Why does the Catholic Church not take the Bible literally like other Christian denominations do?
A friend of mine stated that his church takes the Bible literally, but that the Catholic Church doesn’t … is that real?
Actually, there is no truth to that, whatsoever. Catholics translate the Bible in a “literal” sense, while many fundamentalists, Evangelicals, and others translate the Bible in a literalist sense.
The “literal” meaning of a passage of Scripture is the meaning that the author of that passage of Scripture intended to convey. The “literalist” interpretation of a passage of Scripture is: “that’s exactly what it states, that’s what it suggests.”.
Let me give you an example to illustrate the distinction. If you were to read a passage in a book that said it was “raining cats and canines outside”, how would you translate that? As Americans, in the 21st Century, you would know that the author was intending to share the idea that it was raining pretty doggone hard outside. That would be the “actual” interpretation … the analysis the author planned to communicate. On the other hand, what if you made a “literalist” analysis of the phrase, “it’s raining pet dogs and cats”?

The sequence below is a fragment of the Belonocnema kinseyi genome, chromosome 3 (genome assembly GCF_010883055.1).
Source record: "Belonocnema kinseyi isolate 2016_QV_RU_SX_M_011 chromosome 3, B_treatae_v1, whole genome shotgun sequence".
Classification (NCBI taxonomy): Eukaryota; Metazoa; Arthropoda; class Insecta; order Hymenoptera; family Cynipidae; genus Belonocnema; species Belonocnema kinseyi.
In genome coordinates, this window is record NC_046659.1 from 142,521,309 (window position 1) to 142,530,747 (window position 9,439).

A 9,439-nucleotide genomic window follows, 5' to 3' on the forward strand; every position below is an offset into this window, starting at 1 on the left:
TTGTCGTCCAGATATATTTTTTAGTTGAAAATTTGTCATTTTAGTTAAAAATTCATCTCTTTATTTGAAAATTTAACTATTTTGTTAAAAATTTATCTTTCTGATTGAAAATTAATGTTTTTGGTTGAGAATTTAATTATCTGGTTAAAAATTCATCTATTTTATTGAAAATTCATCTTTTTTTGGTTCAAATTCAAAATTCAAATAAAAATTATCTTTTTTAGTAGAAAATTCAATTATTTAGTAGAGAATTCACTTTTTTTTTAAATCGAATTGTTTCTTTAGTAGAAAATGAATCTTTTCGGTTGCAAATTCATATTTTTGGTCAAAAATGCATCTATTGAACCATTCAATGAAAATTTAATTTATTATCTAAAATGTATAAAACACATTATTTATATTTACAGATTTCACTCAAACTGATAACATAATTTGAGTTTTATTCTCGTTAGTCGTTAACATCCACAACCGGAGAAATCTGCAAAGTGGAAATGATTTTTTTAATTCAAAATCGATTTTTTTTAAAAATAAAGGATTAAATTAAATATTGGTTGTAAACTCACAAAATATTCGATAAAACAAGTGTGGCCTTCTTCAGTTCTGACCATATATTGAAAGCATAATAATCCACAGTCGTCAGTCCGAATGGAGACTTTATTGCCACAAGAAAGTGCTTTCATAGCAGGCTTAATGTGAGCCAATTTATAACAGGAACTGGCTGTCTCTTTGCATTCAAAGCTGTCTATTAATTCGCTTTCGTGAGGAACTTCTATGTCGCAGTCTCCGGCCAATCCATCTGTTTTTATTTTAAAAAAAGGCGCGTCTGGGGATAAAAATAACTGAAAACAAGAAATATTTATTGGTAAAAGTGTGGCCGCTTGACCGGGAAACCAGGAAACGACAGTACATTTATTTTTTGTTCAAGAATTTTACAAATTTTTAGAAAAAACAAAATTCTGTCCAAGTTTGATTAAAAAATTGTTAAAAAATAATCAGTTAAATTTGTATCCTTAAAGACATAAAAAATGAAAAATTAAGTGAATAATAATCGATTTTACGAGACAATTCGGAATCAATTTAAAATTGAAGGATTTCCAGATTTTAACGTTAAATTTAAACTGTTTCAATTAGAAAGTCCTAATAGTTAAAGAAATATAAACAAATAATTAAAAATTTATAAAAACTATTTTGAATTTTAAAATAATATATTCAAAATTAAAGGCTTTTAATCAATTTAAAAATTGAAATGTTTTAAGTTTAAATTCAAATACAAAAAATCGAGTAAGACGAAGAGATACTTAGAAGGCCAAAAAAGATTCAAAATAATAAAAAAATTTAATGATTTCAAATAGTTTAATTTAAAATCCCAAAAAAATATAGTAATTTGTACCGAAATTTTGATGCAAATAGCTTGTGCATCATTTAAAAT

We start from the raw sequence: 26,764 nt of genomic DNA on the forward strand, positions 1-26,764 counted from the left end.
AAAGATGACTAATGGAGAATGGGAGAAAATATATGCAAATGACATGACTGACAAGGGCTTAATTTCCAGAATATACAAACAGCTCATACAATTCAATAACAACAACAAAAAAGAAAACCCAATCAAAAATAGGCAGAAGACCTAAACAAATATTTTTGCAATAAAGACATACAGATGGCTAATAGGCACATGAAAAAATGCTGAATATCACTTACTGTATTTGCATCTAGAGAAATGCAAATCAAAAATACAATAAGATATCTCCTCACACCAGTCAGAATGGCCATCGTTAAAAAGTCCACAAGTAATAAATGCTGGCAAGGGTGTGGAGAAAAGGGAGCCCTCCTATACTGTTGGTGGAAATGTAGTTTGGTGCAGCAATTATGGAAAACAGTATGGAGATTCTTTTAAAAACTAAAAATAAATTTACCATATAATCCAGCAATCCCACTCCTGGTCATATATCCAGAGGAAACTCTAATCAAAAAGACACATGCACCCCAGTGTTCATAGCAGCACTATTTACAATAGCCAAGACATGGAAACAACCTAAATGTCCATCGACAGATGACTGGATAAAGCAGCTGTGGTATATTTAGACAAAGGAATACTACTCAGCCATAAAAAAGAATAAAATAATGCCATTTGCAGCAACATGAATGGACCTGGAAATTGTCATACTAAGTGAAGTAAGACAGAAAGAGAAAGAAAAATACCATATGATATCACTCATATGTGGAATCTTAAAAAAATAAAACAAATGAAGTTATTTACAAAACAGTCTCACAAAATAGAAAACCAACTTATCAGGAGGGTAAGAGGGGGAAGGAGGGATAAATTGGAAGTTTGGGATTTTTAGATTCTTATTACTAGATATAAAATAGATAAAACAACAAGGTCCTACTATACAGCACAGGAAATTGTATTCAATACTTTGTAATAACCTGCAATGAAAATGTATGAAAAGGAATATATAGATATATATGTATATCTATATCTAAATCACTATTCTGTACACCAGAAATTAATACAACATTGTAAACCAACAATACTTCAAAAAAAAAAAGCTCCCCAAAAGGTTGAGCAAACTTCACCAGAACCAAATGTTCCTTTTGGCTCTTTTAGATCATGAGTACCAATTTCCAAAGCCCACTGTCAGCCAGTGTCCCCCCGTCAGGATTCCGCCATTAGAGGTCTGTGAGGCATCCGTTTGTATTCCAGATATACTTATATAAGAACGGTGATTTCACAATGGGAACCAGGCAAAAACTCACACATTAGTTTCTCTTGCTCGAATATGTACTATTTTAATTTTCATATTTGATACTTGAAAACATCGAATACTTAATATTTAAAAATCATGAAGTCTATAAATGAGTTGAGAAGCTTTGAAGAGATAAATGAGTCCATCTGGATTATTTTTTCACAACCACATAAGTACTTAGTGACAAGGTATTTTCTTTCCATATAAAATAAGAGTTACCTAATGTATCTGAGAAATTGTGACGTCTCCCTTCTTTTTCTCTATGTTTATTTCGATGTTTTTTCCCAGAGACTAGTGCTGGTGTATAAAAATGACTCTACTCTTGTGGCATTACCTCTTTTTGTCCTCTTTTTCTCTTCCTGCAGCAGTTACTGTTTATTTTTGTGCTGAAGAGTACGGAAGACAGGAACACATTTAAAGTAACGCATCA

The “literalist” analysis would be that, were you to walk outside, you would really see cats and dogs falling from the sky like rain. No taking into consideration the widely accepted meaning of this expression. No taking into consideration the author’s purposes. The words say it was raining canines and cats, so, by golly, it was raining cats and pets! That is the literalist, or fundamentalist, way of interpretation.
If someone 2000 years in the future got that same book and check out, “It was raining cats and pets outside,” in order to correctly understand that passage in guide, they would require a “literal” analysis, not a “literalist” interpretation. Now, consider that in the context of translating the Bible 2000-3000 years after it was written.
Actual, or Catholic, analysis vs. literalist, or fundamentalist, analysis.